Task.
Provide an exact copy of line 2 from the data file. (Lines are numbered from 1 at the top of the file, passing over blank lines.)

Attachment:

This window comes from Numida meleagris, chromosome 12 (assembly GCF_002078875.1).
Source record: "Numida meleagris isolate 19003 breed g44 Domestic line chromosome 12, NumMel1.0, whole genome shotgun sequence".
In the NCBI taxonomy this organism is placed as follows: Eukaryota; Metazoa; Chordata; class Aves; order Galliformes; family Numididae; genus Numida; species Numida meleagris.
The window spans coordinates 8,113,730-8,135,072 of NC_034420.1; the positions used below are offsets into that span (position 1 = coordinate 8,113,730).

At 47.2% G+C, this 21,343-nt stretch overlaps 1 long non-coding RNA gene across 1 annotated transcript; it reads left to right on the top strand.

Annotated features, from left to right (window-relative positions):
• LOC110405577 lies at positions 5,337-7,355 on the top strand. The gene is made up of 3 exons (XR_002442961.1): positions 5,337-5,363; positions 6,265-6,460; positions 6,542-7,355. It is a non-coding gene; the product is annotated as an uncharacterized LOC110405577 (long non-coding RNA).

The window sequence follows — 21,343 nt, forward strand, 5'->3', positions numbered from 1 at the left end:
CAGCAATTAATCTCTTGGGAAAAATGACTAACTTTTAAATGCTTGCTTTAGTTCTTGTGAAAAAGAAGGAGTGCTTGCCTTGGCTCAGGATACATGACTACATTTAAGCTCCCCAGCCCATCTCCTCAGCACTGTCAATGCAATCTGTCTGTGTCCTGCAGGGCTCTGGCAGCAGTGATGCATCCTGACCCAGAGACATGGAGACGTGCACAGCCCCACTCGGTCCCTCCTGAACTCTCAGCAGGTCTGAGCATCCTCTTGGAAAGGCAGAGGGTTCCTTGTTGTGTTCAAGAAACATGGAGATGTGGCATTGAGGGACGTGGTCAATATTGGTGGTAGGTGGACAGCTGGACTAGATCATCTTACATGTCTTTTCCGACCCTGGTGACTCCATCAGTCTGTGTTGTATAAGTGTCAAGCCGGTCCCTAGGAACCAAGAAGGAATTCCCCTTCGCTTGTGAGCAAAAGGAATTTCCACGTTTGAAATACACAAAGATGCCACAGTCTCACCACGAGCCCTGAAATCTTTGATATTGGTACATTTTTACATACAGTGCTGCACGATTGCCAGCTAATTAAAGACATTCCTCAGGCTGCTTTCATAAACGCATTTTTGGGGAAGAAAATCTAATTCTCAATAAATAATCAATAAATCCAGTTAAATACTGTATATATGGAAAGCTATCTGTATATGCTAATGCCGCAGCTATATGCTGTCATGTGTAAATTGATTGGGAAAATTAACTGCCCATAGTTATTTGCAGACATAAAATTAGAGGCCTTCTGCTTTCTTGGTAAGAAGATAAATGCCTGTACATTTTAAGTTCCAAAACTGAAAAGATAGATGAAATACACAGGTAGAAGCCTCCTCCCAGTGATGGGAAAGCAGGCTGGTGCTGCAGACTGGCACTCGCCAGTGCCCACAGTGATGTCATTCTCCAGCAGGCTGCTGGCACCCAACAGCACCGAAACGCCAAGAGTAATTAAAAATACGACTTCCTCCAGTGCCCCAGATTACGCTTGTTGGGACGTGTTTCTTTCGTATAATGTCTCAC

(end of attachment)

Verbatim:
Source record: "Numida meleagris isolate 19003 breed g44 Domestic line chromosome 12, NumMel1.0, whole genome shotgun sequence".